Once the inspection process begins — an interrogation, to be specific — the scientists probe the listener with a range of questions. According to Cooke, the initial questions are trivial, but the later questions are quite probing, with the scientists asking the listener soul-searching queries such as, “Do you think humanity is fundamentally cruel or kind?”

Neither the preview audio selection nor Henry Cooke would reveal the possible outcomes to the listener who participates in “The Inspection Chamber.” But what is certain is that the listener is an active participant in this radio play, rather than a typical passive observer. “You are literally a fourth character in the action, and what you say affects what happens next,” Cooke said. “This is the level of interactivity made possible by smart speakers.”

Who are the scientists interrogating listeners to “The Inspection Chamber”? Could they be aliens from outer space?
Credit: The February 1956 cover of Science Fiction Quarterly magazine, via Wiki Commons


The fact that smart speakers employ voice recognition to “understand” what their users are saying is central to The Inspection Chamber’s interactivity. “This part of the translation process is done for us by the smart speakers themselves,” said Cooke.

Taking that text and using it to determine which audio clip to play next is the job of BBC R&D’s story engine. The story engine has to analyze each submitted text-from-voice listener response, and then select the audio clip that makes the most sense in relation to it. In doing so, the engine also sets the plot line heading down a specific path; just as a video game does when a player encounters a video “fork in the road,” and decides whether to go left or right.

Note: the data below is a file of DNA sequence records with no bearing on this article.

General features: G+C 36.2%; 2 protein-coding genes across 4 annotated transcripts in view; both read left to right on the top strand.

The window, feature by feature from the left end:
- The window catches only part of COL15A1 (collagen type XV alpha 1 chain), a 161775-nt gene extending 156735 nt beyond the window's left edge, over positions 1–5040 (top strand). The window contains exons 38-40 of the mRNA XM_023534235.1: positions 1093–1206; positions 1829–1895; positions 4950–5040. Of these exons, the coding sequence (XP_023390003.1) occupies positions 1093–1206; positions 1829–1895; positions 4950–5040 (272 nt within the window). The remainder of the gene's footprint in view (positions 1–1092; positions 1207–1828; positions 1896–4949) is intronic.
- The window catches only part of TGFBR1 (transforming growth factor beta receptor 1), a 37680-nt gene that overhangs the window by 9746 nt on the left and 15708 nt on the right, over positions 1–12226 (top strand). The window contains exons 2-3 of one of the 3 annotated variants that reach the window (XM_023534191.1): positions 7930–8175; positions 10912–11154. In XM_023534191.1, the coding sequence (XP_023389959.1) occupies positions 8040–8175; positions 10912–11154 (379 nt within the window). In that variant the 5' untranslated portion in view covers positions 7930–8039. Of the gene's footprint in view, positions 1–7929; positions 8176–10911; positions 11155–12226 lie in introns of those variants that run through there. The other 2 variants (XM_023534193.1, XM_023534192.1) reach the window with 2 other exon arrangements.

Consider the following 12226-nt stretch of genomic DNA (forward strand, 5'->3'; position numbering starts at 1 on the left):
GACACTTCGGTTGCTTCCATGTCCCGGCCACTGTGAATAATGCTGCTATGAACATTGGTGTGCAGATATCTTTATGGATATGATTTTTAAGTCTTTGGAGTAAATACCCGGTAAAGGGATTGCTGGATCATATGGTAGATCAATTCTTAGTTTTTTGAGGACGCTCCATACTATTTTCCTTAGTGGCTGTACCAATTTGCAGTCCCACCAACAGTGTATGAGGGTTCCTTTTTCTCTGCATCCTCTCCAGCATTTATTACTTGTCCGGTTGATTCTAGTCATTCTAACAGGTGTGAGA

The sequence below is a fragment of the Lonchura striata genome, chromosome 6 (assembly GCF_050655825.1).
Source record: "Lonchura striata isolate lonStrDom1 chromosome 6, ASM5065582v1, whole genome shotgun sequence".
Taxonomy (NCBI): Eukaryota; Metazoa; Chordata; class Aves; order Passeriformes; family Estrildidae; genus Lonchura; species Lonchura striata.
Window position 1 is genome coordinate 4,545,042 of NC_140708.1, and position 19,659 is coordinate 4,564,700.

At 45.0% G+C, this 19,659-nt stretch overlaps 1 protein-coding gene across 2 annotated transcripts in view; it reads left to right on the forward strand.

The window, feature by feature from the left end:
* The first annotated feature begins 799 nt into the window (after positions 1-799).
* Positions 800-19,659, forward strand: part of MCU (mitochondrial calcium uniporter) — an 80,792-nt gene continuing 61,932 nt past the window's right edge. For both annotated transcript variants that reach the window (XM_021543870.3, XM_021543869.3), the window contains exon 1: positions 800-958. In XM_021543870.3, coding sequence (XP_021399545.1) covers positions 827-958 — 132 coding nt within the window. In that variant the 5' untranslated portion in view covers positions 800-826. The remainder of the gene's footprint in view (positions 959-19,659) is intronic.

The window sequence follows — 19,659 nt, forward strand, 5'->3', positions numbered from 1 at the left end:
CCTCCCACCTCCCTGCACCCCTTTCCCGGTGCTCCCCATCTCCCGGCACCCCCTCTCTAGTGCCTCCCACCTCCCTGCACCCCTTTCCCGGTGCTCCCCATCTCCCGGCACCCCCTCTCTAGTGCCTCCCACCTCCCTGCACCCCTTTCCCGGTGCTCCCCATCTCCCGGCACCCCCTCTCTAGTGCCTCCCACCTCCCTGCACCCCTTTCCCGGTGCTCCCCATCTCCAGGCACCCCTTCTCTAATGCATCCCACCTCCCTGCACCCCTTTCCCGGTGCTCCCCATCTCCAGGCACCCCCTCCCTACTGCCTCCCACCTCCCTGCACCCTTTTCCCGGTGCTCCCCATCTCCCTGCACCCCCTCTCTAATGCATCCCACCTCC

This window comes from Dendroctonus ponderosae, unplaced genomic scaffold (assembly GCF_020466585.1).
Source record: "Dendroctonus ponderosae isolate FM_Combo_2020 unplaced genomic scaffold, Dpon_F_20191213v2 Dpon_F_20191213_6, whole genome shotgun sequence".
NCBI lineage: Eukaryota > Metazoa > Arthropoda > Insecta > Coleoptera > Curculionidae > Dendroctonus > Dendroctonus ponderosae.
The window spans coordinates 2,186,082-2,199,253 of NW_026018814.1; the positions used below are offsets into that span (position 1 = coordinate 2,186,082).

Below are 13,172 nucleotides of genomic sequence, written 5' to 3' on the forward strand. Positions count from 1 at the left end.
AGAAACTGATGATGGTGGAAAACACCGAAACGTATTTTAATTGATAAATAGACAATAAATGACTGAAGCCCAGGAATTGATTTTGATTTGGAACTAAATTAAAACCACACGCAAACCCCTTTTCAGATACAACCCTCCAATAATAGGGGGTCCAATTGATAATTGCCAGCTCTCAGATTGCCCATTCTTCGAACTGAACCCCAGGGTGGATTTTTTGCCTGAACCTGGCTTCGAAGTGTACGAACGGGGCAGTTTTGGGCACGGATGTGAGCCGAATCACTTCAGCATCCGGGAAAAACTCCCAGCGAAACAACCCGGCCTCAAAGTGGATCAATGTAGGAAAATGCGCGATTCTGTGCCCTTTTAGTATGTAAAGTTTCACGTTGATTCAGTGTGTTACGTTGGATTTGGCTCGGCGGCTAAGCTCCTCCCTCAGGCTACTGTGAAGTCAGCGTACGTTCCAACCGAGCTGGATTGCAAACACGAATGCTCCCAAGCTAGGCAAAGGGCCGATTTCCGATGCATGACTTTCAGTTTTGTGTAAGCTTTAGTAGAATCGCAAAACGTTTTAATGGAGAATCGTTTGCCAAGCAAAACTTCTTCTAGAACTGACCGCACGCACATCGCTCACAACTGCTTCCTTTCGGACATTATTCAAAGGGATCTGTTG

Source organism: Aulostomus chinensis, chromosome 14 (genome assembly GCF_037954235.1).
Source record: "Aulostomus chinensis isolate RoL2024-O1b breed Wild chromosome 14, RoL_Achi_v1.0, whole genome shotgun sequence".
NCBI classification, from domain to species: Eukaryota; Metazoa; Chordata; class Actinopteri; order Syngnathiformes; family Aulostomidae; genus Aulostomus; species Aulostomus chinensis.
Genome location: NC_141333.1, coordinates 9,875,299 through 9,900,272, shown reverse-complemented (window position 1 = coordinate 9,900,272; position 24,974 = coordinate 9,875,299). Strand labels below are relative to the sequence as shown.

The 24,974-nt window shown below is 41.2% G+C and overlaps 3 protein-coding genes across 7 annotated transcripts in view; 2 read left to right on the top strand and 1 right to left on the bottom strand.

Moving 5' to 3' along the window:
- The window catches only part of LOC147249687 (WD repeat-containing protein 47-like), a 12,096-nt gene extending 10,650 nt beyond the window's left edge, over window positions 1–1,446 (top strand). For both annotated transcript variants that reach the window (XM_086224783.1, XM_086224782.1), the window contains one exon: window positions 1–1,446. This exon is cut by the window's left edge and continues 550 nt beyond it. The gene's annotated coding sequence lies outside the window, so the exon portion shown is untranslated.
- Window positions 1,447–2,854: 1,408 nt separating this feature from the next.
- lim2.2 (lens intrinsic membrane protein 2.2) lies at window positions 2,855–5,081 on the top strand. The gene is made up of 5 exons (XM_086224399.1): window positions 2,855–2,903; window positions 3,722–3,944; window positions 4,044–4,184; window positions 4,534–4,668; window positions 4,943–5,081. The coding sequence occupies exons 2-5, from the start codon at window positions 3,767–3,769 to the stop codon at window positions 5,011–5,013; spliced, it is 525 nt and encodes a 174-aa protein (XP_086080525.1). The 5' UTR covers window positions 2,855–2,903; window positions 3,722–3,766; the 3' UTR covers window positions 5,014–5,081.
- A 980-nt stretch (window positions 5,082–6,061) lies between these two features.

“Our story engine is smart speaker-agnostic, meaning that it can work with a broad range of speaker makes and models,” Cooke said. “This ensures the widest possible reach for ‘The Inspection Chamber’ when it comes out.”

Using a video game programming structure allows BBC R&D to create a defined multi-option interactive play that can cope with all kinds of listener responses. “We built tools that enable us to edit the story without having to change any code in the engine,” said Cooke, “which means we’re able to amend and adapt the experience efficiently and flexibly as the story is refined.”


At press time, The Inspection Chamber was due to be posted online in early November. It will be interesting to see what impact this play will have on BBC listeners, and how this form of interactivity may affect the future of radio drama.

But one thing is certain: The necessary technology is already in place. “Based on the online statistics that the BBC collects, we know that there is a large group of people listening to our streams over smart speakers today,” said Henry Cooke. “So the equipment is there now to let people interact with The Inspection Chamber. What we don’t know is how the listeners actually talk back to the computer and the scientists when they finally get the chance.”

James Careless reports on the industry for Radio World from Ottawa, Ontario.